Blame it on the train: Tourism economy due to railroad
Story by: Tammy Curtis, Managing Editor for Areawide Media
When most people think of trains, the first thing that usually comes to mind is the nuisance of having to stop for them to pass. While this can be annoying, few stop to think of the importance trains have played in our local economy for over 125 years. Railroad history in the United States is nearly as old as the country itself, dating back to the mid-1820s. Without the railroads the nation would have never prospered and grew as quickly. As a faster way to move people and products the “Golden Age” of railroading lasted from the 1880s to the 1920s before other modes of transportation became more desirable for transportation. Railroads faced their toughest adversity during the 1960s and 1970s when they lost market share and many railroad companies were either purchased by stronger ones or simply went bankrupt. After the industry was deregulated in 1980, it began to make a comeback and today is seeing a renaissance. The railroad is solely responsible for the creation of small towns all across the nation, Hardy and Mammoth Spring are no exceptions.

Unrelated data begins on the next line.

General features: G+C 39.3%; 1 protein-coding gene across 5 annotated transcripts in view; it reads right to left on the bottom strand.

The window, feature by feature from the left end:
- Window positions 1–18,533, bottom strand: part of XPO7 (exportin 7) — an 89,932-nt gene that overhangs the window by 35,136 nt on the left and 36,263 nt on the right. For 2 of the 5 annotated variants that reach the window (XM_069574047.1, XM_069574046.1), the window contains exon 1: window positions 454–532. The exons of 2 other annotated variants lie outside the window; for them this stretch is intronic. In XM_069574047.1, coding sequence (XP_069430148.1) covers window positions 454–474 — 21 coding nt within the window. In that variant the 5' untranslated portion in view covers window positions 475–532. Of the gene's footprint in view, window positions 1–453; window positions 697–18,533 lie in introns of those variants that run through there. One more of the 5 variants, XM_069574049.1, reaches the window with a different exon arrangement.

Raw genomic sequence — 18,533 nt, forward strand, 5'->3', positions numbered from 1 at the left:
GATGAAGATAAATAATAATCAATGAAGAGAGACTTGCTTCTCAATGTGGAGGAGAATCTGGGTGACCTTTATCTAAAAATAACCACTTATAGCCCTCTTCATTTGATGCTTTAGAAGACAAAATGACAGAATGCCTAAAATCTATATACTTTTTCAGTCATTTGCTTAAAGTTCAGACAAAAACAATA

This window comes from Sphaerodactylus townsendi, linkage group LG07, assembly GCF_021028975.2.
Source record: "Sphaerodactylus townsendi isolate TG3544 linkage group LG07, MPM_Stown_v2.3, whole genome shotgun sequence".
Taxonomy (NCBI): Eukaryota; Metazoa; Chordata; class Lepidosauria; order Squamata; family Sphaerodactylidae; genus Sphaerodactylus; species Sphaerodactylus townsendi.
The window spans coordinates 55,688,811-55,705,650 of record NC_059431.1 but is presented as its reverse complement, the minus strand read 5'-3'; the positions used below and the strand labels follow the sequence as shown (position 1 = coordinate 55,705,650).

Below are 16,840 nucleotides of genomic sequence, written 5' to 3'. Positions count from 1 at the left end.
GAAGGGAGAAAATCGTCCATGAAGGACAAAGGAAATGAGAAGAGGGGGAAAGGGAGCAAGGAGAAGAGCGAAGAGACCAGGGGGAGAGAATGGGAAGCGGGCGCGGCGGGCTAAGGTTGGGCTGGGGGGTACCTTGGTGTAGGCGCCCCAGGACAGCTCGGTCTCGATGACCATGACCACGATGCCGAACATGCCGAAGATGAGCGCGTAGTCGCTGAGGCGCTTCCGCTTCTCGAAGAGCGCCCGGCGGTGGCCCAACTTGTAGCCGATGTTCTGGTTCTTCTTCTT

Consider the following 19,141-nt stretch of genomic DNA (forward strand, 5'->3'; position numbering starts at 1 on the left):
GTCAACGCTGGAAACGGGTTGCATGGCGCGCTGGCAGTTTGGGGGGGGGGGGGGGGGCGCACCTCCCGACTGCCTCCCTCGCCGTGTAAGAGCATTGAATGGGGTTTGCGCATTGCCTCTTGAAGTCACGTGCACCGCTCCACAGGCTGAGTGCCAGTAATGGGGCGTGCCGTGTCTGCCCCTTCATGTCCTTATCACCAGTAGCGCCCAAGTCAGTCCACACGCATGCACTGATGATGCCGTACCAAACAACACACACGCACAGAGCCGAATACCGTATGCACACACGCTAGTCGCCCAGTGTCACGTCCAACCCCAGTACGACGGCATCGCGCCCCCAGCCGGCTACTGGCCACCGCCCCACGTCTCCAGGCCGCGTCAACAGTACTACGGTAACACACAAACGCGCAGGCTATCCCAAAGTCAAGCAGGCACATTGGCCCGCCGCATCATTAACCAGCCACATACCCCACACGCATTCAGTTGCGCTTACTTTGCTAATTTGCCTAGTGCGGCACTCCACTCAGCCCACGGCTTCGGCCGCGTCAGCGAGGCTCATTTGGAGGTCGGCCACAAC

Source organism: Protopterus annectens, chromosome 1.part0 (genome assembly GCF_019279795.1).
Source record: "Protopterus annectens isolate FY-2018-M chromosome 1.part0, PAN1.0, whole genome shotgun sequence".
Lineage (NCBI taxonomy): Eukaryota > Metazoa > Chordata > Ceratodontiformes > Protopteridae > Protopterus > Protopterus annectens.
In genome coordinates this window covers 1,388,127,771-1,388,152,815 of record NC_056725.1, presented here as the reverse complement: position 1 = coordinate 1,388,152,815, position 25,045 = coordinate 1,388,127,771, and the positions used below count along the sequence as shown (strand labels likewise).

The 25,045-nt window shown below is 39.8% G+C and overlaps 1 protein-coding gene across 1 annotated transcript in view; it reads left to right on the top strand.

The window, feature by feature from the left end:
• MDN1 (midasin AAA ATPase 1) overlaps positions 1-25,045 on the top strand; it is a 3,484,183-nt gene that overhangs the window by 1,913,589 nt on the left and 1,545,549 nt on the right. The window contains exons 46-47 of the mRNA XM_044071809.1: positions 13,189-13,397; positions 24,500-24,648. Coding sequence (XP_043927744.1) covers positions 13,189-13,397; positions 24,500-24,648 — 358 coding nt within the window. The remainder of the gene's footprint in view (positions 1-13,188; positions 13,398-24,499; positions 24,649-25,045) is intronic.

While tourism is the major industry in the area, due to the Spring River and its many outdoor sporting and relaxation opportunities, the reason the river began to draw visitors as early as the 1900s was because of that same railroad we often think of as a nuisance. In fact, the city of Hardy, which was established in 1883, was the result of a railroad camp. The camp continued to grow and in 1867, when the Arkansas General Assembly gave railroads a healthy incentive of $10,000 per mile of track they laid, railway construction boomed. It eventually connected larger cities from Kansas City to Memphis, with routes through Sharp and Fulton Counties by the Kansas City, Springfield and Memphis Railroad. Hardy was named for railroad contractor James A. Hardy of Batesville. The town was developed on 600 acres of land by early settler Walker Clayton in 1883 to service the needs of travelers. Residents wanted to name the town Forty Islands after a nearby creek, but the U.S. Post Office insisted on Hardy because that designation was used to deliver mail to railroad workers in the area.